‘Wishing the ideal Egypt is no substitute for understanding the real one.’ , a tweet by a gray eminence from Egypt I saw today, which reflects an attitude one would wish revolutionary romanticists to adopt..
Last night I had been taken by surprise with a random poll on social media that gained 97% with clearly “Yes, I do” answers to “Does Human Rights law apply to terrorists? – Questioner and participants suggest coming from a sound intellectual environment and having an economically middle class and up background. Hardly any of the 84 comments saw a conflict. The argument goes ‘Yes. Not easy to accept this emotionally, but the only way to break this eternal circle of tit for tat.’
It sure feels good ‘to believe in humanity’ as long as you’re not personally exposed to its menace.
I find it frivolous to promote ideals while Egypt is confronted with threats jeopardizing the nation’s presence and threatening the future. “The Square” director refers to the Muslim Brotherhood as an “organized fascist movement”.
The referendum poll is concluded. Estimations suggest that the ones, who took to the stations voted in favor of the constitution with app. 95% ‘yes’ votes.
As well known prior to the vote, this constitution is far from perfect. It gained much criticism, especially since the army has been granted its traditional rights, most disappointingly to all: the military trials for civilians. Yet this constitution, unlike the one from 2012 enforced by Morsi regime, goes much further in recognizing the rights of women, youth and the Christian minority in Egypt.
As it is normal to rant at popular votes and badmouth governmental activities it sure is not normal to try to keep fellow co-citizens from voting by random shooting – as has been the case in various locations – or even put bombs and Molotov-cocktails or burn tires and block roads.
Only talking with the people and judging the referendum by the light air and happiness that could be found again in the streets of Egypt during the days of voting would’ve lead to assume, Egypt has a good future again SOON! Considering that the people have to defend themselves against an obstinate minority which shows no intention to participate in the construction of a democratic state of Egypt and that their threats to violently hindering the referendum to be carried out so it had to be secured with heavy security measures. I have been surprised so many people went to participate! However it is becoming clear, that Egyptians won’t tolerate the Muslim brotherhood ever again. It even seems that this time the people decided to support the government in disbanding the brotherhood, since the referendum is widely been seen as an instrument to measure approval.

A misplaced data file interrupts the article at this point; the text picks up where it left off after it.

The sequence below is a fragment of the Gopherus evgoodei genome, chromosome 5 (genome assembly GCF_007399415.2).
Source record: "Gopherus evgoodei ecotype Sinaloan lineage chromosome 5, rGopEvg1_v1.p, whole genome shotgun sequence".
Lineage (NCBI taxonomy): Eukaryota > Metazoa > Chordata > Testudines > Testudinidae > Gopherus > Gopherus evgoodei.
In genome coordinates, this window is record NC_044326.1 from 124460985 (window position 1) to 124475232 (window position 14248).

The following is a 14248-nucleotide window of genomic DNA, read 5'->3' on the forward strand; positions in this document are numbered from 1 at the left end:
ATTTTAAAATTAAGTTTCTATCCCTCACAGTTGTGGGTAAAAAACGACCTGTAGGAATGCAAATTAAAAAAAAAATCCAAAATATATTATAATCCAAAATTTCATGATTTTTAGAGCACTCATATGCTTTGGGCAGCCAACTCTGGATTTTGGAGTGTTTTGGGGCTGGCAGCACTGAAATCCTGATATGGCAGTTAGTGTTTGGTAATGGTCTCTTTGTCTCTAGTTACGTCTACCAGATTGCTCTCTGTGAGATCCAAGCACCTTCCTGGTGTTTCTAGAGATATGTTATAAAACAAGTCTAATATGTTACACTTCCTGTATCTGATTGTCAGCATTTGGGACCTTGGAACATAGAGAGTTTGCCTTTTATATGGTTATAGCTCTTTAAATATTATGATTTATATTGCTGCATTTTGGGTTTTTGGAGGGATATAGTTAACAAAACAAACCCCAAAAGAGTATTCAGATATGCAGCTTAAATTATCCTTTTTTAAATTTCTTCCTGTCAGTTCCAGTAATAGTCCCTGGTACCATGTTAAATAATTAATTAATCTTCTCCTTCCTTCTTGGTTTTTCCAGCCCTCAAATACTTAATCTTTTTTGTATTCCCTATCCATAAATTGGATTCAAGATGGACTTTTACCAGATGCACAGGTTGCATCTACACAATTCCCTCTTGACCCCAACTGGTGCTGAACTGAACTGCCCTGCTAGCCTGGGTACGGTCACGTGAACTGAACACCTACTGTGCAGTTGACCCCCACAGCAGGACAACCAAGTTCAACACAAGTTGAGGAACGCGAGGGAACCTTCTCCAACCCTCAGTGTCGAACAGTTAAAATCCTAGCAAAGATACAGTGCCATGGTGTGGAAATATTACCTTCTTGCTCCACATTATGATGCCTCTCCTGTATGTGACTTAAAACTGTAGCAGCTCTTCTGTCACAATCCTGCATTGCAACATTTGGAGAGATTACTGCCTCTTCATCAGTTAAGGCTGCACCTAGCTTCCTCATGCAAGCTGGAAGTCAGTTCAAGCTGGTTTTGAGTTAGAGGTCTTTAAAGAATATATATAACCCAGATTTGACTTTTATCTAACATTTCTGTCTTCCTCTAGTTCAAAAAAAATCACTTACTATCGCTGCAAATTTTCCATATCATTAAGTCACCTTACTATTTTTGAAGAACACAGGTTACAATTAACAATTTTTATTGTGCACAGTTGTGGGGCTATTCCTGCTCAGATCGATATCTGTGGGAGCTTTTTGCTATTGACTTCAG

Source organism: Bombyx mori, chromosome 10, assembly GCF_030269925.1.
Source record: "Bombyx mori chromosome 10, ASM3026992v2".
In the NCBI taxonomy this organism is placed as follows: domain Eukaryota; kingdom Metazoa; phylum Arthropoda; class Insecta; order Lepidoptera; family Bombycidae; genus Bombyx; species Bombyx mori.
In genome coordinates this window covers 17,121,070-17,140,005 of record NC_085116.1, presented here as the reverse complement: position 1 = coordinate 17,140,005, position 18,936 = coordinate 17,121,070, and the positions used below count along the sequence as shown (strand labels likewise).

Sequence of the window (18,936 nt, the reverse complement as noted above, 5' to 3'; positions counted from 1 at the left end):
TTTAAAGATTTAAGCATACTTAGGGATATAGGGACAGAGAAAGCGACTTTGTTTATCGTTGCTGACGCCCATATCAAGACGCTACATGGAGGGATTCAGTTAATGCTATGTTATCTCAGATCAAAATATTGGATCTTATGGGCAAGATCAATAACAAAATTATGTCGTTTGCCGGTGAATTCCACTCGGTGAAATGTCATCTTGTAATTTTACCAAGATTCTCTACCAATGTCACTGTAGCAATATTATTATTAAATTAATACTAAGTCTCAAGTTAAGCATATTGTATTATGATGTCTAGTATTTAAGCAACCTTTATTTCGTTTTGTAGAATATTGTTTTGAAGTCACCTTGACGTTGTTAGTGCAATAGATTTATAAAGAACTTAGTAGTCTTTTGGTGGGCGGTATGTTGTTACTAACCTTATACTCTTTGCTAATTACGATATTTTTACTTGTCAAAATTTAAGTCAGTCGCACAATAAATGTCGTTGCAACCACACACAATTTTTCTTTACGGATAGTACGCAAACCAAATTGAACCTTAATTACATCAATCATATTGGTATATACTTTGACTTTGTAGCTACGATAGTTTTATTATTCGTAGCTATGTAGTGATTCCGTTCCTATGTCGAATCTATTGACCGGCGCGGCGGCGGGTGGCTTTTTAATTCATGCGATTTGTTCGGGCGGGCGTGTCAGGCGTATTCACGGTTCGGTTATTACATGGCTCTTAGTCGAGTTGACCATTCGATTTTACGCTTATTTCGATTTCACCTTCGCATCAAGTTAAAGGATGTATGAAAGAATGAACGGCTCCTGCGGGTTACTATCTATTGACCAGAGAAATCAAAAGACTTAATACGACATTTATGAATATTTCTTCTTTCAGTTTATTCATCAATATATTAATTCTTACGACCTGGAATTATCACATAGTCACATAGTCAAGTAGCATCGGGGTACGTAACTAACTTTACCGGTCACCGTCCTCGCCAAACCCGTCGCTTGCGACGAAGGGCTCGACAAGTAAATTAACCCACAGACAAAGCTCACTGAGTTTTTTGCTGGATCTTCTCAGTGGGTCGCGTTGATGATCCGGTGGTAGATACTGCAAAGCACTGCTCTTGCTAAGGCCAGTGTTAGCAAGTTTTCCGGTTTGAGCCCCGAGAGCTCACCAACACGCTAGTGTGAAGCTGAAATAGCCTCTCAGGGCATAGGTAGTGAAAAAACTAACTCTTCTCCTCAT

Advising the Egyptian government “to create a “level playing field and secure impartiality” and “secure access to media for all views” in order to ensure a free and fair voting process.” as did the Berlin-based Transparency International (TI) is giving highly theoretical advice from a very low level of practical involvement.
It has become common that reports and assessments have become an issue of ‘the politics of omission’. One can read plenty of articles pointing out the flaws of handling the referendum process while putting a blind eye to the intimidation and violence spread from the opposition camps. Western attention has pointed to the fact that the political opponents were denied the freedom to openly advocate a no vote among the people and were subjected to police harassment. One can argue whether such violence justifies the security from the unrestrained force that they use against the opposition, but looking at what really happens to the people, who understand how to respond with constructive opposition should challenge the image of a brute police state ‘systematically cracking down at a peaceful group of protesters.’
Most of the articles have failed to mention with an almost abusive compliance the conditions under which the referendum had to be carried out.
Did anyone mention the physically unable who had to be carried, the cancer patient who left his bed at the hospital to vote in the referendum, the old Coptic priest who is helped by a soldier to get to the polling station to cast his ballot? These are just few of numerous examples. This is telling us about the human depth of what’s happening in Egypt.
It seems the people who went to ballot-box despite the potential dangers they might face did so to demonstrate the decisiveness to show support for the government, a plea to move on.
I find it very telling as well that mostly the ‘parents’ could be seen in the polling station, not so overwhelmingly many youth. No wonder though, it’s the parents who have to provide for the living and are expected to settle the bills..